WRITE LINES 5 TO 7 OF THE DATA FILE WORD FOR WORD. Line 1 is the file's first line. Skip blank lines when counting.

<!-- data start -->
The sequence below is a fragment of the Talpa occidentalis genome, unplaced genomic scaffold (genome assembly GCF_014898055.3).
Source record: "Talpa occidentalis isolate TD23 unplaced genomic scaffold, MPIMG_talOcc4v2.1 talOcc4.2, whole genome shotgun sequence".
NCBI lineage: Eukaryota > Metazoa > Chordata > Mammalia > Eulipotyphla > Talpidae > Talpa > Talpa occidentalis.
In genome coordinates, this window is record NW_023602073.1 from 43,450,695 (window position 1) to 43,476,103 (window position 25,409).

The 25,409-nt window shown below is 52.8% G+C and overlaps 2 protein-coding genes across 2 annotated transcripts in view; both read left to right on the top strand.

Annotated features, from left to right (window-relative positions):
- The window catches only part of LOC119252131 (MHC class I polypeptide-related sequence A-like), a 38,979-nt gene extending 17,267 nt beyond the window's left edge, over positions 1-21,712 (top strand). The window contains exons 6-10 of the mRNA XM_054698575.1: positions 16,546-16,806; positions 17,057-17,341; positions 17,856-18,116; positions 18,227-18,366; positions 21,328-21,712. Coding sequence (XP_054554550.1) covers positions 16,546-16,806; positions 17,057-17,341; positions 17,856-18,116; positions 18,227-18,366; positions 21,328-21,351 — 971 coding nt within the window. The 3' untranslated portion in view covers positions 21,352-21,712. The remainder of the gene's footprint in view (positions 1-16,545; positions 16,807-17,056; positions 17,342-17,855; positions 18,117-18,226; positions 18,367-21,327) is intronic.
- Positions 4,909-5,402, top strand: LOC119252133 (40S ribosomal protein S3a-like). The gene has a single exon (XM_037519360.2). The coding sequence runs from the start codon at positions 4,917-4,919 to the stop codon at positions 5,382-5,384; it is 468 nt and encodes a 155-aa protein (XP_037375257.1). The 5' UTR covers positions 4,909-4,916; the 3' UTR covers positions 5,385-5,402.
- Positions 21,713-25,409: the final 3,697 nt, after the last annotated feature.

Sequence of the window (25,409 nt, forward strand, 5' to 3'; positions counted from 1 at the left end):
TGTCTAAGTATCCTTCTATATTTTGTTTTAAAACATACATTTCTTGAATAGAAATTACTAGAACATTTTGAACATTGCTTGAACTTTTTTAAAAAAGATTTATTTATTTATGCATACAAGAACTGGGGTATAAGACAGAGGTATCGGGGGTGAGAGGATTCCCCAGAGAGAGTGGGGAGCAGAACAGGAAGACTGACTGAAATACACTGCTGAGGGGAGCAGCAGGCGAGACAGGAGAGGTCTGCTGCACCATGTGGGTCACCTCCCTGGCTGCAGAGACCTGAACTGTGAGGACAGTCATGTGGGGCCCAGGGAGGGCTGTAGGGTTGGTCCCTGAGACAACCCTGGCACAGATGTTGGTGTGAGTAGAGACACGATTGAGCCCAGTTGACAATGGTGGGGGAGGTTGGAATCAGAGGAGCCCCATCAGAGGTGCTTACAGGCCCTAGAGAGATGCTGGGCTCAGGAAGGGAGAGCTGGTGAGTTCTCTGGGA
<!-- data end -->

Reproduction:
The 25,409-nt window shown below is 52.8% G+C and overlaps 2 protein-coding genes across 2 annotated transcripts in view; both read left to right on the top strand.

Annotated features, from left to right (window-relative positions):
- The window catches only part of LOC119252131 (MHC class I polypeptide-related sequence A-like), a 38,979-nt gene extending 17,267 nt beyond the window's left edge, over positions 1-21,712 (top strand). The window contains exons 6-10 of the mRNA XM_054698575.1: positions 16,546-16,806; positions 17,057-17,341; positions 17,856-18,116; positions 18,227-18,366; positions 21,328-21,712. Coding sequence (XP_054554550.1) covers positions 16,546-16,806; positions 17,057-17,341; positions 17,856-18,116; positions 18,227-18,366; positions 21,328-21,351 — 971 coding nt within the window. The 3' untranslated portion in view covers positions 21,352-21,712. The remainder of the gene's footprint in view (positions 1-16,545; positions 16,807-17,056; positions 17,342-17,855; positions 18,117-18,226; positions 18,367-21,327) is intronic.